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Help me- competitive 4 year old

(8 Posts)
winnertakesitall Sun 11-May-14 16:41:39

Okay, this may not sound like a big deal- but it is driving me loopy. My DS- 4 years old- simply cannot stand to lose. We have just come home from another party, and again, I have had to stand there and explain to him about why he can't win every single party game. All the other children were gracious that they had been 'moving' in musical statues, and had to join the judging panel. Not my son; he stamps his feet, pouts, crosses his arms and sobs very loudly and dramatically. I was mortified. Again. This happens near on every party.

I've changed my username- as many of my 'mum'-friends are probably also on MN, and I am sure we now stick out like a sore thumb on this issue.

At the party, I reiterated to him that the behaviour isn't acceptable, and that it makes him look silly, but also that it makes the actual winners feel sad. He then refused to join in the next round, and the idiot that I am had to dance with him just to get him to join in (and stop sulking in the corner). When we got home, I made him take a star off his chart.

He is usually bright, and engaging, and funny- but incredibly headstrong! His teachers at preschool say he is a popular little boy. Another described him as 'astute' (whatever that may mean in a small child!!). But, with the bright lights of big school beckoning in September, I don't want him to have to learn the hard way that being mellow-dramatic over losing is just not cool.

We do play games at home, and we don't let him win for the sake of it- but when he loses, god, do we know about it- and it takes the shine off a fun session. We perservere!

So... what am I doing wrong, how do I help him?!? Please be gentle, as I had a little sob when I got home (at the bottom of the garden)- as the sheer repetitiveness of this problem is beginning to grate.

2Kids2Cats1Dog Sun 11-May-14 17:30:49

I think I would try and ignore it completely. When he behaves like this do not engage with him at all, pretend you havent noticed ie walk away, become engrossed in your phone, anything. Just in case its an attention seeking thing, even neg attention. Try and break the cycle, because obviously trying to jolly him up/talk him round does not work.

And let other mums quietly know this is what you are doing ie "bear with me I am trying a different tactic"

winnertakesitall Sun 11-May-14 20:17:32

I'll try it, especially if he replicates the behaviour at home again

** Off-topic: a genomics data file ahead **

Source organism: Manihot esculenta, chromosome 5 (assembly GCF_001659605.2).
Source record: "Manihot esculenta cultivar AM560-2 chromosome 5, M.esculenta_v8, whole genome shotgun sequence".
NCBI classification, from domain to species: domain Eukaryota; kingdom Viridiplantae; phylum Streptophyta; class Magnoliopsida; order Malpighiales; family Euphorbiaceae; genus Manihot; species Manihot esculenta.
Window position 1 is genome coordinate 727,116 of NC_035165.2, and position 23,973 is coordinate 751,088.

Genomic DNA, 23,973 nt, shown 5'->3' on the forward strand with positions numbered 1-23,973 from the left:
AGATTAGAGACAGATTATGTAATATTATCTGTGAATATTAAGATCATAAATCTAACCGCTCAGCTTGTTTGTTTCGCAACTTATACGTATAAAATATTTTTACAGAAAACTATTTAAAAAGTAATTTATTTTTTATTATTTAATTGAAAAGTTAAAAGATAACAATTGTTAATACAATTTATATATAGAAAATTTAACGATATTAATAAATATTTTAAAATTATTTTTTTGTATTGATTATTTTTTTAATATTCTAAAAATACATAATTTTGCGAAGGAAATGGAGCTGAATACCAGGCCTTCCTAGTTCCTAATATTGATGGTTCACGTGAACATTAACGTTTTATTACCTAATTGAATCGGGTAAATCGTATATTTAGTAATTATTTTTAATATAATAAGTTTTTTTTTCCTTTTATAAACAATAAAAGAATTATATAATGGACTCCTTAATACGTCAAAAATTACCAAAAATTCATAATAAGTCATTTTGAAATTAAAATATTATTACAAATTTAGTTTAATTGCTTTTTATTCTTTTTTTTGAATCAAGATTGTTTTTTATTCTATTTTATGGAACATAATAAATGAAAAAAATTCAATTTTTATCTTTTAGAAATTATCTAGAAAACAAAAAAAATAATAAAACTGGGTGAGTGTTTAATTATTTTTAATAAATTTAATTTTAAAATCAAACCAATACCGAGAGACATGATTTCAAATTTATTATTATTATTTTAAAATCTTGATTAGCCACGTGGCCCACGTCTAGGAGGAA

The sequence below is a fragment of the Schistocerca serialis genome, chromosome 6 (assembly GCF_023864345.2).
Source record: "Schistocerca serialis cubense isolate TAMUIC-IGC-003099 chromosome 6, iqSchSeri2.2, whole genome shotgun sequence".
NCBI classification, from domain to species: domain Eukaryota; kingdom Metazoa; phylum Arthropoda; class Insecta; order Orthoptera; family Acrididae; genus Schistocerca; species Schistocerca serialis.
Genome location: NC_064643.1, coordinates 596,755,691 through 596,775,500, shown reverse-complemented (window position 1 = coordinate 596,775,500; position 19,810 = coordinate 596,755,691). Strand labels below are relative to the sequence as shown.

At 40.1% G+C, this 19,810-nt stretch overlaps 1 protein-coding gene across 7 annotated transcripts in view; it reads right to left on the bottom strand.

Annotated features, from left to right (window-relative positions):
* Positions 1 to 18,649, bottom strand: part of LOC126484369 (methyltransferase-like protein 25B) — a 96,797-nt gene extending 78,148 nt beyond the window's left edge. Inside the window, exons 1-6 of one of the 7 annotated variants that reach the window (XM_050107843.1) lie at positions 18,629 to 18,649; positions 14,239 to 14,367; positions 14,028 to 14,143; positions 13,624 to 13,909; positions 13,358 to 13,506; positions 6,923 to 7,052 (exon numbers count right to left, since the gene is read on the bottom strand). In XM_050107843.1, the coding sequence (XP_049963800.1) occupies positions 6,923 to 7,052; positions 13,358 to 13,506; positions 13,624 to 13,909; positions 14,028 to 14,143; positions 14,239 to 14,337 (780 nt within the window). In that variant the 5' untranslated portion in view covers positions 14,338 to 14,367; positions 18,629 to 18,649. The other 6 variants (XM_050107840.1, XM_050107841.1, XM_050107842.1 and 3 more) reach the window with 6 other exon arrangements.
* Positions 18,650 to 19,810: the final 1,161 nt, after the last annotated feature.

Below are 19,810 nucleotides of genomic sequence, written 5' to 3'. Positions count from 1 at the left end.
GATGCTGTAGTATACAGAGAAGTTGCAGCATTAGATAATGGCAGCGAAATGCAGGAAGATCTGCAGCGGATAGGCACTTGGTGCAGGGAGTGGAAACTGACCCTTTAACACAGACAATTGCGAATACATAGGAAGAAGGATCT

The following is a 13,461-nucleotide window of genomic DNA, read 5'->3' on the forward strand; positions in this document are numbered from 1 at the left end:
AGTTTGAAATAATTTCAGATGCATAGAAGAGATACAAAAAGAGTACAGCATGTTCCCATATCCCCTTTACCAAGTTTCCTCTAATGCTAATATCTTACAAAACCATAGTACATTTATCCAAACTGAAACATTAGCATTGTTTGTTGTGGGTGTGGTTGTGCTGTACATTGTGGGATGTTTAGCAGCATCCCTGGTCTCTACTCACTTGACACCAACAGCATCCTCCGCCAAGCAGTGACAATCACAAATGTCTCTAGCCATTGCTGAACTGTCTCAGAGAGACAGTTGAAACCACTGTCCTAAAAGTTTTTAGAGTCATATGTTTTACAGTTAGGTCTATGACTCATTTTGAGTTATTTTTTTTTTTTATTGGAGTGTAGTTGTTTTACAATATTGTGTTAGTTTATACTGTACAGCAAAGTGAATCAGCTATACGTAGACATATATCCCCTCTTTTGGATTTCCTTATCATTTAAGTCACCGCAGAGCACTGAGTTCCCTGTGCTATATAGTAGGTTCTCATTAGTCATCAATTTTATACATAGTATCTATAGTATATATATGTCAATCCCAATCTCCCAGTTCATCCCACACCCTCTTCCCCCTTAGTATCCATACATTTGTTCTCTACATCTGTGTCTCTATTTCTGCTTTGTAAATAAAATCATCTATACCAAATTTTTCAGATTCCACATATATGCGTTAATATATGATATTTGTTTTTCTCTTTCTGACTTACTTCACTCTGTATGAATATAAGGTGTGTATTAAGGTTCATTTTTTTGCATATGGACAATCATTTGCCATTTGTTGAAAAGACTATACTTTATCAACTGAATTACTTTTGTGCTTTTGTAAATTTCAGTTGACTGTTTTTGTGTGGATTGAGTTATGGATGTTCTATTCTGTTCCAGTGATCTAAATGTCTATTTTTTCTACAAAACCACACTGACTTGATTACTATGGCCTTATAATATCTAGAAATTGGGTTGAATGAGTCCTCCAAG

But at the party he was having the initial meltdown well away from me, in front of the 'party entertainer' bloke... I felt I had to intervene to give the poor (young) guy some slack- he looked very unsure as to what to do with this stroppy child!

DeWee Mon 12-May-14 09:52:28

I think there's often a child like this at parties, I've seen it many times. Usually as they get older, then peer pressure helps, because the other children will not have any patience.

I would have left him sulking in the corner, perhaps said to him "do you want to join?" once, and perhaps once more part way through if he looked like he was coming out of the sulk.

I would also warn him before he goes to a party where there's likely to be games. You may win some, you may win none, what makes me really proud is when you lose nicely, type of thing. If you get cross because you're out/not won then we will take a star off/go home immediately/not go to the park afterwards...
And carry it through. If you are going to go home though, you need to warn the hosts that it may happen. And you need to do it as quickly and quietly as possible. One quick, "I said if you sulked we would go home," turn round, give him a very quick chance to back down, scoop him up and take him out.
If you think he will respond quickly to that, sitting in the car for 5-10 minutes to calm down and then being allowed to go back if he give apologies to the host, will work better for some children. Otherwise take him home.

If it's a quiet sulk, I would just leave him to it. If it's noisy and hard for the other children to ignore than I would go for taking home.

Bumpsadaisie Mon 12-May-14 11:01:23

Bless him. It's really difficult as adults to understand why the hell these kinds of things are so important to them.

If its any use I was a very competitive child, till much older than your little boy. I can remember sobbing if I lost a board game against the rest of the family, especially if it was one I usually won.